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How biopharma commercial teams can leverage machine learning techniques to improve targeting of HCPs and patients
Companies across a wide range industries use machine learning (ML) to peel back layers of data and uncover valuable insights. These insights can help these organizations improve how they engage with their customers. Though biopharma has historically lacked the rich data of other industries, the rise in anonymized patient-level data has unlocked new opportunities for biopharma companies to use ML techniques to improve customer targeting efforts.
Using ML techniques, a drug manufacturer can mine large data sets to identify potential new patients (and prescribing physicians) and more effectively target those patients and healthcare professionals (HCPs). In the end, these efforts can help a biopharma company engage HCPs it may have ignored completely if it relied solely on traditional targeting methods.
Traditional targeting and the limits of human analysis
Traditional targeting techniques involve indexing and ranking a universe of physicians based on the company’s assessment of their propensity to prescribe. Using a mix of data (a company’s own, as well as data on analog drugs), marketing research, and market knowledge, a company can rank physicians based on their potential commercial value.
However, while traditional targeting techniques can help identify top potential prescribers, these techniques fall short when a team has to determine how to allocate finite sales and marketing resources among the lower deciles of physicians. Though these ostensibly lower-tier physicians aren’t anywhere near a company’s top prescribers, they can still offer value and a meaningful return on commercial investment. In a competitive marketplace, it’s well worth the effort to optimize targeting across the entire physician universe.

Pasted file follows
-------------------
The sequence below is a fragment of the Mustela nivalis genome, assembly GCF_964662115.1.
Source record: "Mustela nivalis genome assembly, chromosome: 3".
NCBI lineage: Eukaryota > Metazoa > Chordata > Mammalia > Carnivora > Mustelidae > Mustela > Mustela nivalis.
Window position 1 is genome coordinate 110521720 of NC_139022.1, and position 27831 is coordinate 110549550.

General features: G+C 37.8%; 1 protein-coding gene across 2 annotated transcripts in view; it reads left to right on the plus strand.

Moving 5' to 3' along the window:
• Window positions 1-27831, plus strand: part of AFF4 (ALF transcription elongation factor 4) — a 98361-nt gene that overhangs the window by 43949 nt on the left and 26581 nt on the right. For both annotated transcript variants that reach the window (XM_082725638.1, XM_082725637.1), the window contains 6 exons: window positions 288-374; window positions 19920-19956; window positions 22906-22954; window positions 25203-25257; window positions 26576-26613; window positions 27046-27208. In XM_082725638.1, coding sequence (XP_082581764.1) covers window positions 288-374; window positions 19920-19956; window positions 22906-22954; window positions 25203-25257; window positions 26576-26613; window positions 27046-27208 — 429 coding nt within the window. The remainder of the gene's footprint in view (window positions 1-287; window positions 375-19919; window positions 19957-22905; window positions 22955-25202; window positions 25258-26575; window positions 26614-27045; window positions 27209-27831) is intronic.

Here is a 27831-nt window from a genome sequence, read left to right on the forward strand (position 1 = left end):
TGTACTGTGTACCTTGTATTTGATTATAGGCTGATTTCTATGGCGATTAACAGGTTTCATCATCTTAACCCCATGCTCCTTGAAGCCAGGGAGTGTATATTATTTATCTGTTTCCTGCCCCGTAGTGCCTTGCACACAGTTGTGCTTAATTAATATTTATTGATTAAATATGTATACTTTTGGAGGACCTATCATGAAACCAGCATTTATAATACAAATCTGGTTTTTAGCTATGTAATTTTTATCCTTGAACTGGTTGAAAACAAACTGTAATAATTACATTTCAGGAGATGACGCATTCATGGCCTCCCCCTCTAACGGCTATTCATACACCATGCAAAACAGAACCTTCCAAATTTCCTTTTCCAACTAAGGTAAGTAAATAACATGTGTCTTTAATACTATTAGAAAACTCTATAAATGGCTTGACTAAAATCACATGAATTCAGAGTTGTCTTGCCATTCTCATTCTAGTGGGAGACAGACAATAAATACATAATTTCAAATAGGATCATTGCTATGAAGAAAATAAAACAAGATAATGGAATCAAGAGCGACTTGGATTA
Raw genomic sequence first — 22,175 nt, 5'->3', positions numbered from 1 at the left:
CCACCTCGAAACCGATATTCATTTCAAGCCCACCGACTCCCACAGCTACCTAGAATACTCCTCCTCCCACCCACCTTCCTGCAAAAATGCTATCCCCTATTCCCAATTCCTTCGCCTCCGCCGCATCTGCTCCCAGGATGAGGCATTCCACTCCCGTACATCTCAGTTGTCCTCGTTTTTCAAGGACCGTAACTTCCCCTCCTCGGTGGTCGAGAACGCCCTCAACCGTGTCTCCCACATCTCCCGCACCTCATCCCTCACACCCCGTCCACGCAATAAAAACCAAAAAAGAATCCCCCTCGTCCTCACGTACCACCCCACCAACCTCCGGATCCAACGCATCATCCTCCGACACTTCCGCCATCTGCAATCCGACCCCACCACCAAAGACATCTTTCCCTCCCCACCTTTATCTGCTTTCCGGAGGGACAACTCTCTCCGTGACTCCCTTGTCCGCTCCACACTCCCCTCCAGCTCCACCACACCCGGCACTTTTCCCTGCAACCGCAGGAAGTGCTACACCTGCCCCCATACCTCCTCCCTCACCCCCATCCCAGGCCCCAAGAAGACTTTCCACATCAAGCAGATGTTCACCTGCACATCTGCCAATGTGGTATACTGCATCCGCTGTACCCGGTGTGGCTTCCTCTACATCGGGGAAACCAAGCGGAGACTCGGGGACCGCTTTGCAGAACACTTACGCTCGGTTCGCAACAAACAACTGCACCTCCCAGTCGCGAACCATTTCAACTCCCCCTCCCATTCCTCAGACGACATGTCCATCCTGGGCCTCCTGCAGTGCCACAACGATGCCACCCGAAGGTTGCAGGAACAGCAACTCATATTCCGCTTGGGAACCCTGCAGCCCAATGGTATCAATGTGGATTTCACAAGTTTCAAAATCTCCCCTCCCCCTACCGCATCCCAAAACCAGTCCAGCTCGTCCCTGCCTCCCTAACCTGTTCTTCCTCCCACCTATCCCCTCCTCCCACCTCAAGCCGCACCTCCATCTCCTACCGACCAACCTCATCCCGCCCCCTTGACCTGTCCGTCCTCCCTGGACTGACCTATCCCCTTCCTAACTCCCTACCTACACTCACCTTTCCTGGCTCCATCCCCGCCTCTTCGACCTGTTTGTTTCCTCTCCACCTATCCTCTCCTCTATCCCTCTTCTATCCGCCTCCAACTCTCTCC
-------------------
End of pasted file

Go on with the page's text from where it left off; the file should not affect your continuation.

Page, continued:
The problem is that in these lower deciles, the difference between physicians is difficult for even the most skilled analysts to define. And targeting all doctors in this group would require a large amount of resources. Further, differences between these physicians may be hidden deep within a big pool of data, where only a powerful algorithm can uncover them. Traditional targeting methods are inherently limited by the capacity of humans to identify and consider relevant metrics and variables. Digging through this data and uncovering hidden value is the role of ML, which can help a company grab the marginal value it may miss with traditional targeting methods. In biopharma, marginal value can equal significant revenue growth.
Therefore, the most important thing ML can do from a commercial perspective is expand the vantage point of a biopharma company as it surveys its universe of potential prescribers. By uncovering physician characteristics and insights about patient treatment journeys that are hidden in the data, ML techniques can help a company properly allocate resources to areas of commercial opportunity across the full universe of prescribers—from the top ones to the lowest decile.
The power of machine learning